Kitchens leads M.M. Parrish through all sorts of changes
Published: Sunday, May 5, 2013 at 6:01 a.m.
Last Modified: Friday, May 3, 2013 at 5:48 p.m.
When Michael Kitchens was promoted to president of Coldwell Banker M.M. Parrish Realtors in January, he moved into an executive role in a business that has been in the Parrish family in Gainesville through more than 100 years and five generations.
Occupation: President/broker, Coldwell Banker MM Parrish Realtors
Personal: Married to Sherry Kitchens (president of the Child Advocacy Center); two children: Avery, 13, and Tori, 8
Dream partners for lunch: "Other than Ronald Reagan, it would be my wife, son and daughter."
Last book read: "Start with Why" by Simon Sinek
Favorite TV show: SportsCenter
Playing in his car: '80s channel on XM Radio
Hobbies: "Not much time between work and kids' activities."
Education: BA in psychology, University of Central Florida
But he is no Johnny-come-lately. Kitchens, 43, is the seventh generation of his family in Gainesville. His mother, Carolyn, served on the Alachua County School Board in the 1990s and his father, Craig, is a physician at Shands.
His grandparents socialized with J. Parrish's grandparents and he now reports to J., whom he considers a close friend.
Kitchens said they work "shoulder to shoulder" on the day-to-day management of a brokerage with 80 associates while J., as CEO, handles the financial side of the business.
He said the job involves a lot of troubleshooting and trying to keep agents motivated.
"The market in the last few months has definitely helped me in my job in terms of keeping people upbeat because they're all very busy now and it makes for happy salespeople," he said.
Parrish called Kitchens a cheerleader, a best friend and a bulldog when he needs to be.
"He has the approach to things that our sales team absolutely loves," Parrish said. "He's one of those knowledgeable people in our market about residential real estate transactions, and he takes every opportunity he possibly can and turns it into a learning experience. Even for the most experienced, qualified agents, he finds an opportunity for everybody in every circumstance to learn something from the situation, but he does it in a way sometimes folks don't even realize they're learning."
Kitchens started his real estate career in 1994 while in his early 20s. He said his age was a challenge when working with people on the biggest investment of their lives, but he drew on his deep roots in the community and his Scouts' honor to become a multi-million-dollar agent.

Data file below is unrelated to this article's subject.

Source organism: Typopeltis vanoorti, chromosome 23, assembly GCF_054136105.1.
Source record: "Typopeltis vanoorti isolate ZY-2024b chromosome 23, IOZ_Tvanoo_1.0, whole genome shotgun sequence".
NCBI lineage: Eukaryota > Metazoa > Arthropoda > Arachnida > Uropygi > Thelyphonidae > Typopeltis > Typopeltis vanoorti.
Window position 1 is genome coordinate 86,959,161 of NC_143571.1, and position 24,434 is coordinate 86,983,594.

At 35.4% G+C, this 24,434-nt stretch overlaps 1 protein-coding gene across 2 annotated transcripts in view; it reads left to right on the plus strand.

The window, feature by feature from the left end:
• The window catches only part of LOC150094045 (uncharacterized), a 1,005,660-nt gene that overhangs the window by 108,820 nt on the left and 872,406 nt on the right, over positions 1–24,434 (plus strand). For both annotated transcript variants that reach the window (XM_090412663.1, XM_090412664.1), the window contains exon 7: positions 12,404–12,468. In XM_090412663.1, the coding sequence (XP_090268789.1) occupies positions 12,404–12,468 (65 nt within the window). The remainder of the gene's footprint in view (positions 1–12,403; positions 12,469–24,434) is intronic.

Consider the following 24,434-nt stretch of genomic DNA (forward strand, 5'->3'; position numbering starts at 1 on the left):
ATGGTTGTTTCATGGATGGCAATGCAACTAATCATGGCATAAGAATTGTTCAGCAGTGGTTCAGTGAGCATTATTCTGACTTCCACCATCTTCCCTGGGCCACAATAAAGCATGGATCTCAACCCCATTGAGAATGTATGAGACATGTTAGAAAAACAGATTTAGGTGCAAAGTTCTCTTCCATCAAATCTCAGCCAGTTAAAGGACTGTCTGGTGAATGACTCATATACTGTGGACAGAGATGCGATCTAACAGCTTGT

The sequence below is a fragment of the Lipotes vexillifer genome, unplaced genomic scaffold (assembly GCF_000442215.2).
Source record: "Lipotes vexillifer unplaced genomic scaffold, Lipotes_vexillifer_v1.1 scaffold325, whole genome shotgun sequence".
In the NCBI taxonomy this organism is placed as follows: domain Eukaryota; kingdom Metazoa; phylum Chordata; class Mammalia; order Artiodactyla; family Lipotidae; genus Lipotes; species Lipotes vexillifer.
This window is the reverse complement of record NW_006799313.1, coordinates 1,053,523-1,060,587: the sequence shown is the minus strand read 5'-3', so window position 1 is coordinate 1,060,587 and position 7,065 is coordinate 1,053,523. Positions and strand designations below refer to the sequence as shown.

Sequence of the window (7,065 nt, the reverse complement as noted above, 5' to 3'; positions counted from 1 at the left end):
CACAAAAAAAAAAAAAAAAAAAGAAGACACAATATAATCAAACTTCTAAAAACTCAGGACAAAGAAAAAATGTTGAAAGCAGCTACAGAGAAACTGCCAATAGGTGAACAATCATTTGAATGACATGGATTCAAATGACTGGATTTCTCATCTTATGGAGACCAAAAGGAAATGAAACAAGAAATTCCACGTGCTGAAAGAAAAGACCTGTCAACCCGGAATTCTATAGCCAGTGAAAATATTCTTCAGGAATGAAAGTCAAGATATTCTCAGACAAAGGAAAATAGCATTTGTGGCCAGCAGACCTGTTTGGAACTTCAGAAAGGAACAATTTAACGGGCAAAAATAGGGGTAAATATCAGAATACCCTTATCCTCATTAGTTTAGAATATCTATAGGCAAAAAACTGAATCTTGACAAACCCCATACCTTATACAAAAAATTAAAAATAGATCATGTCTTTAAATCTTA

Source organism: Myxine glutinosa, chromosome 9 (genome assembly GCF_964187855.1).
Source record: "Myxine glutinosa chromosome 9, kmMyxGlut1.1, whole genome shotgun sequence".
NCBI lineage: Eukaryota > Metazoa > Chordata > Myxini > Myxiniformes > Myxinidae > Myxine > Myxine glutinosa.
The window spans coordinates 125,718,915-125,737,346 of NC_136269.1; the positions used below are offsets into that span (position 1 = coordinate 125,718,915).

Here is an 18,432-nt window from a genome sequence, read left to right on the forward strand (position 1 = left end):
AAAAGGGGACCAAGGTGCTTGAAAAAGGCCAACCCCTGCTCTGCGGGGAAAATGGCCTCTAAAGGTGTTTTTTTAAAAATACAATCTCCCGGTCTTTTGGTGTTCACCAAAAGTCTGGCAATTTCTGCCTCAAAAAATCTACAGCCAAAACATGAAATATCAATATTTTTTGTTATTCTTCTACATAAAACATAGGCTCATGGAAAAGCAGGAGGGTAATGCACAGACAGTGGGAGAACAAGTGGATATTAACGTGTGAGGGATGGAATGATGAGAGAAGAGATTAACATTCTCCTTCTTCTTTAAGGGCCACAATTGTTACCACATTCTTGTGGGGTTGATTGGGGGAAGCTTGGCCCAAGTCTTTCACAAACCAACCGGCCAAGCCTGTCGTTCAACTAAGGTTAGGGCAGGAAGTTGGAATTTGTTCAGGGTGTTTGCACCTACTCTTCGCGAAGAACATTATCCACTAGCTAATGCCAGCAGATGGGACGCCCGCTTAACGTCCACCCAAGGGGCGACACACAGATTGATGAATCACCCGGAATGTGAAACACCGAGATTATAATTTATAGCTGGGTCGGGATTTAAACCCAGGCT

"I built my business on a foundation of being trustworthy and loyal and reverent and all those Boy Scout things that I learned back in the day, and it worked out well," he said.
At age 30, he was elected president of the Gainesville-Alachua Association of Realtors, serving in 2000.
He has now spent his career with the three largest real estate brokerages in Gainesville, starting with ERA Trend Realty, now Prudential Trend, from 1994 to 2001, before joining Bosshardt Realty Services, where he was promoted to executive vice president and managing broker in 2003.
"I learned from a lot of great people," he said.
He started at Coldwell Banker M.M. Parrish in May 2012 as executive vice president and brought 10 agents with him from Bosshardt.
He said he was intrigued with the idea of working with some of the major players in local real estate and the company's long-term vision.
In September, the company moved from its 10,000-square-foot office near Santa Fe College into a 5,000-square-foot office in the TD Bank building on Tower Road. It's not that they have fewer agents, Kitchens said, they just didn't need the space.
"We're all interconnected with technology these days so it's easier for people to float in and out and be on their iPads and laptops and still have all the nice conference rooms and things like that for them to meet their clients in," he said.
Technology is also changing the makeup of the housing market as tech jobs draw a younger workforce.
Kitchens and Parrish serve on a real estate committee for the Innovation Gainesville economic development initiative.
Kitchens said he sees that driving more urban infill and less sprawl.
"The market's changing because those people are looking for housing in and around the downtown area," he said. "They want to walk to their restaurants, their jobs, their entertainment, their friends. They're looking at building more stuff in that Innovation Hub area. There's a real estate facet to that plan. Right now there's condos around the downtown area, townhomes, and then there's some houses that are in the Duck Pond area that they seem to gravitate to."
"There's a lot of people moving to town. That's good for all of us."
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